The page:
Soaking Up the Sun

How—and why—animals sunbathe

On a sunny summer day, many people head outdoors—to the beach, the park, or the backyard—to bask in the sunshine. Many animals are just as enthusiastic about sitting in the sun and soaking up some rays, and they exhibit some unique behaviors while they’re doing it. The reasons animals sunbathe are many, and the ways they do it vary widely.

BY Eston Ellis

Photography by Ken Bohn

Sun’s Out, Ectotherms Up

Arthropods, reptiles, amphibians, and fish are ectotherms (sometimes called “cold-blooded” animals), which rely on external heat to warm up. Ectotherms cannot internally regulate their body temperature, and they absorb heat—typically from the sun­—to increase their temperature so they can find or catch food, flee predators, and reproduce. Heat is crucial energy for activity, since muscle movement depends on chemical reactions that occur quickly when an animal’s body is warm and more slowly when it is cold. Ectotherms usually start the day with a sunbathing session to provide energy for their morning activities. If the outside temperature is low, and there is not enough sun to warm their bodies, they slow down, or they become inactive until it gets warm again.

A klipspringer Oreotragus oreotragus takes advantage of a boulder warmed by the sun.

Birds and mammals are endotherms (sometimes called “warm-blooded” animals) that have a built-in system for maintaining a relatively constant body temperature. An endotherm’s energy-demanding metabolism requires these animals to consume more food—or to use strategies such as shivering—to produce sufficient body heat for activity when external temperatures are low. However, like ectotherms, many endotherms also bask in the sun to warm their bodies.

This gharial Gavialis gangeticus shows the typical crocodilian sunning pose.

Everybody’s Got an Angle

Animals change their sunbathing position depending on their body temperature. They position themselves perpendicular to the sun to expose the largest possible body surface area and raise their internal temperature. They shift to a position that is parallel to the sun—or they find a shady spot that is completely out of the sun—if they want to cool down. They can also lower their body temperature by opening their mouth: a gaping mouth provides evaporative cooling. Some animals, such as horned lizards, expand their rib cage to maximize the surface area of their body that they expose to the sun. Others have skin that darkens when it is exposed to sunlight, to absorb more of the sun’s heat.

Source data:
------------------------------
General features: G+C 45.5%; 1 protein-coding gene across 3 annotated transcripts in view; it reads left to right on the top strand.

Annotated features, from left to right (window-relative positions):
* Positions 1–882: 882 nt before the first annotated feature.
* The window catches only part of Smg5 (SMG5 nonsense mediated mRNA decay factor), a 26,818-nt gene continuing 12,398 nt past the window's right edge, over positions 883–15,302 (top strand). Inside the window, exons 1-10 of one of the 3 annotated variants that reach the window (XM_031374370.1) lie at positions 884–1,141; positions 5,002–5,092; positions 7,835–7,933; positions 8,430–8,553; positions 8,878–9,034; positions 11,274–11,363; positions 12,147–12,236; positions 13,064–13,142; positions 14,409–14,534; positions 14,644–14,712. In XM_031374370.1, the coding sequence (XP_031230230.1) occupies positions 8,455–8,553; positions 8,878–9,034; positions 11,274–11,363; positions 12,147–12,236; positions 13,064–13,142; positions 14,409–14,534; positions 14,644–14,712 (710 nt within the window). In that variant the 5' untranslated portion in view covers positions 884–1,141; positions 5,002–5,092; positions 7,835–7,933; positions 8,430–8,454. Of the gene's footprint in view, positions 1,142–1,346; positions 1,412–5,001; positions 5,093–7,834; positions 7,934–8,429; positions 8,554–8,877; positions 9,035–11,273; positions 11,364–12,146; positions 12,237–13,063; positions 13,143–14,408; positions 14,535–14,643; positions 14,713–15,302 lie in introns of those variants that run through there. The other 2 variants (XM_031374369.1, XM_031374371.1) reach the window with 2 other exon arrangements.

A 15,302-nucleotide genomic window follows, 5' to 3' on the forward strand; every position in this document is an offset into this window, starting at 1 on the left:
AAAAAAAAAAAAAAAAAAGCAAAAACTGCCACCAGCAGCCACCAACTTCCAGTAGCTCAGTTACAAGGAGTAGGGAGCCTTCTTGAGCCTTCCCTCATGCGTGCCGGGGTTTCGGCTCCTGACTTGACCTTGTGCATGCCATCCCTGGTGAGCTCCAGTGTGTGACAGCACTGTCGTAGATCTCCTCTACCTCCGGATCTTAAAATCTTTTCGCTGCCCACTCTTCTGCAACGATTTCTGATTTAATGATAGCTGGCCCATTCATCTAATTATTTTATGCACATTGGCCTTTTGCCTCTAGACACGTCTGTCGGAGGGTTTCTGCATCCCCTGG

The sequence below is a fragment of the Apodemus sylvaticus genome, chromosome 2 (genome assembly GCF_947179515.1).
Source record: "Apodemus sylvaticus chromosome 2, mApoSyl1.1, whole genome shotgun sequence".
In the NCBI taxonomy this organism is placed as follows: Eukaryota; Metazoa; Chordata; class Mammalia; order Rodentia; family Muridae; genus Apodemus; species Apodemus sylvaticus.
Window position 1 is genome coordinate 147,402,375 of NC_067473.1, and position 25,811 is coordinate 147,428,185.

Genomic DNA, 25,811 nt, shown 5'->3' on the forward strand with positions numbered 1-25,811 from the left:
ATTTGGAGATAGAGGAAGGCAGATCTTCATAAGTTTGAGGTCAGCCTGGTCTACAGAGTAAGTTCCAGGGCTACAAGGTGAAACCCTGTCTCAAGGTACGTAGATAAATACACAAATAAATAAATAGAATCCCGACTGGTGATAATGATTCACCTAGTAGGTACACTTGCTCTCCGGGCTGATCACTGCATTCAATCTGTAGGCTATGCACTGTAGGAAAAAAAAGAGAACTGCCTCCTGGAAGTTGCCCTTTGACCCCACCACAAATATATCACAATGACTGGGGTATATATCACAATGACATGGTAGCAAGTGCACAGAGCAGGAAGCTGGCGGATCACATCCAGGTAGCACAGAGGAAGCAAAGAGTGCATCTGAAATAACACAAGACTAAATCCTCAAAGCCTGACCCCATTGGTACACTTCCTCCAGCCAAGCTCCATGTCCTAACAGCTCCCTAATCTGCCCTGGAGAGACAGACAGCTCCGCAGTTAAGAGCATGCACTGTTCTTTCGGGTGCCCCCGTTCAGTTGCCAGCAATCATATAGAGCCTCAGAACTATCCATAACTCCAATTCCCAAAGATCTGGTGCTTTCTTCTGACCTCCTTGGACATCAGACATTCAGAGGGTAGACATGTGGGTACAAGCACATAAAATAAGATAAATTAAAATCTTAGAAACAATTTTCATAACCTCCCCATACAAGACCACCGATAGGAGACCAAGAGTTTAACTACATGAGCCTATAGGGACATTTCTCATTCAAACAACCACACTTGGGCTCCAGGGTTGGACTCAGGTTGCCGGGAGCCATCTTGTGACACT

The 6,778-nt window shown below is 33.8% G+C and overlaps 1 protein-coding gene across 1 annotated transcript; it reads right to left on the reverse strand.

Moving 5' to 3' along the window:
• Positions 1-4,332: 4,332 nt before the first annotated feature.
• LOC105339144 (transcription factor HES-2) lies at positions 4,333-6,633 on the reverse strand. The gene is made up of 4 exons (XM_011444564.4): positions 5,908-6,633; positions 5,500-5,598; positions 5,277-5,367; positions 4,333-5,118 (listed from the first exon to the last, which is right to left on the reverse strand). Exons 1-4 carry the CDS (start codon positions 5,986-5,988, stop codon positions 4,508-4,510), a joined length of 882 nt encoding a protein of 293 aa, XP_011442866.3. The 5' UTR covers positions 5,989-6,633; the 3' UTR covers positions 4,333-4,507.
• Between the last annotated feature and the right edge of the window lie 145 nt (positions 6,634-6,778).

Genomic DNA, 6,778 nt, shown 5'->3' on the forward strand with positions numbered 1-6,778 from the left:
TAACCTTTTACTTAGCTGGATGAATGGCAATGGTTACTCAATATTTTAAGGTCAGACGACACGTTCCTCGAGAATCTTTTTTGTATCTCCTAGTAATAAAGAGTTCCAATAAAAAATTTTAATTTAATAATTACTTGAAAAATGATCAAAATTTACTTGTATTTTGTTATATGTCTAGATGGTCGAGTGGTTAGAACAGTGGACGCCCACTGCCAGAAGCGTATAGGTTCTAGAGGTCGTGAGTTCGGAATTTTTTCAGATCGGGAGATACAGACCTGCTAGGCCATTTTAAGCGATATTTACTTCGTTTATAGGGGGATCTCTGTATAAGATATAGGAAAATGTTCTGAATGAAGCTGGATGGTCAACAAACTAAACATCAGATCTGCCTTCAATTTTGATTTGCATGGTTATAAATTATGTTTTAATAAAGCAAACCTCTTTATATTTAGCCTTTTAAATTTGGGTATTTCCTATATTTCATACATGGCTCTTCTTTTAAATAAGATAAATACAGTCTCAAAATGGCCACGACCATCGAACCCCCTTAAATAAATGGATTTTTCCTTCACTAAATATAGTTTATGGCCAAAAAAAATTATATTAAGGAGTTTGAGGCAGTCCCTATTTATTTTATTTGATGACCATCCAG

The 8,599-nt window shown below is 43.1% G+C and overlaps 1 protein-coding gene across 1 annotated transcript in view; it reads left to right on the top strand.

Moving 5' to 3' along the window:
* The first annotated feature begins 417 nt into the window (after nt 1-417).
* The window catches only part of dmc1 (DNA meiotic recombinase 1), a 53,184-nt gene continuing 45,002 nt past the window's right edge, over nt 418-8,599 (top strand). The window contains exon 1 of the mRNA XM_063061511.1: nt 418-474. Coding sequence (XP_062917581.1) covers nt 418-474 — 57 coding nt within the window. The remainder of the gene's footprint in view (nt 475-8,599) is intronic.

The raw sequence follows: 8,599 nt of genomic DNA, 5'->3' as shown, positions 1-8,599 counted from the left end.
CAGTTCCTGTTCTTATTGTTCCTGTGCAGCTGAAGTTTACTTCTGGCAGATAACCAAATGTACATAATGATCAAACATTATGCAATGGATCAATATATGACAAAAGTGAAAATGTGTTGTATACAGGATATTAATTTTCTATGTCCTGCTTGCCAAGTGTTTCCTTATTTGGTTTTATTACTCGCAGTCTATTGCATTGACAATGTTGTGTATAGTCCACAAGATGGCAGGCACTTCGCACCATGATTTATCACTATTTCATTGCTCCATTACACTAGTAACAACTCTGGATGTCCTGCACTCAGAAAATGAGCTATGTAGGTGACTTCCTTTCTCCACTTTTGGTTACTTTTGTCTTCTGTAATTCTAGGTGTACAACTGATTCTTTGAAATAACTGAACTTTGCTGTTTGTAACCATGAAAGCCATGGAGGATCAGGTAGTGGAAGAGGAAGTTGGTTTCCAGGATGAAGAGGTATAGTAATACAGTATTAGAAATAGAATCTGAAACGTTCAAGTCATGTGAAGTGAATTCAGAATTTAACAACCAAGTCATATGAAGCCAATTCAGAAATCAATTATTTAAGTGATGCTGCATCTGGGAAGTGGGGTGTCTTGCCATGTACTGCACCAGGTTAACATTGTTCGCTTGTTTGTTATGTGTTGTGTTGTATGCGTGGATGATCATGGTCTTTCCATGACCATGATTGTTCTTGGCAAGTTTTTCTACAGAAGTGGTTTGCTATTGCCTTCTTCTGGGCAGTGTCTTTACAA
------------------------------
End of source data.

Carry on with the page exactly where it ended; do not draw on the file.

Body size plays an important role in holding body heat, whether it is absorbed through sunbathing or produced by consuming food. The ability to hold heat is proportional to an animal’s mass—large animals stay warmer longer. Smaller endotherms may lose heat faster than they can absorb or produce it. Endotherms require more food to produce energy than ectotherms of the same size, because when food is scarce, not only are ectotherms able to keep their body temperature low and remain inactive; they can also slow their metabolism when temperatures drop, and they are likely to be less active when food is scarce to reserve energy.

Ruppell’s vultures Gyps rueppellis spread their wings wide to catch some rays.

Different Basks for Different Tasks

The most common reason for animals to sunbathe is thermoregulation. However, it is not the only reason. Some animals, like vultures that eat carrion, use the sun’s heat to kill bacteria on their skin. Basking turtles sunbathe to dry up any stuck-on algae. Many animals sunbathe to kill parasites. And some birds bask in the sun to dry wet feathers. Here are some of the many sunbathing animals you may see at the Zoo and Safari Park, and the strategies they use to catch some rays.

The Meerkat Manner

Meerkats Suricata suricatta can frequently be seen lounging with their belly up to expose their dark skin and catch warm rays of sunlight. When meerkats emerge from their burrows in the morning, they spend a few minutes sunning their bodies before they go out to forage. Meerkats also use a vertical sunbathing posture, resting on their haunches or standing and using their tail for balance.

Ray-catching Rock Hyrax

Rock hyrax Procavia capensis sun themselves on boulders at the beginning of the day, before becoming active. In Africa, you might see as many as 80 of them sunbathing together. A higher body temperature after basking gives rock hyrax the energy they need to venture away from their rocks and forage for food. Later, as the day gets hotter, they cool off by resting inside the rock crevices. When it starts getting cool again before sunset, rock hyrax return to the top of those sunbaked rocks to absorb the remaining warmth. Then, they head back to a rock crevice until morning.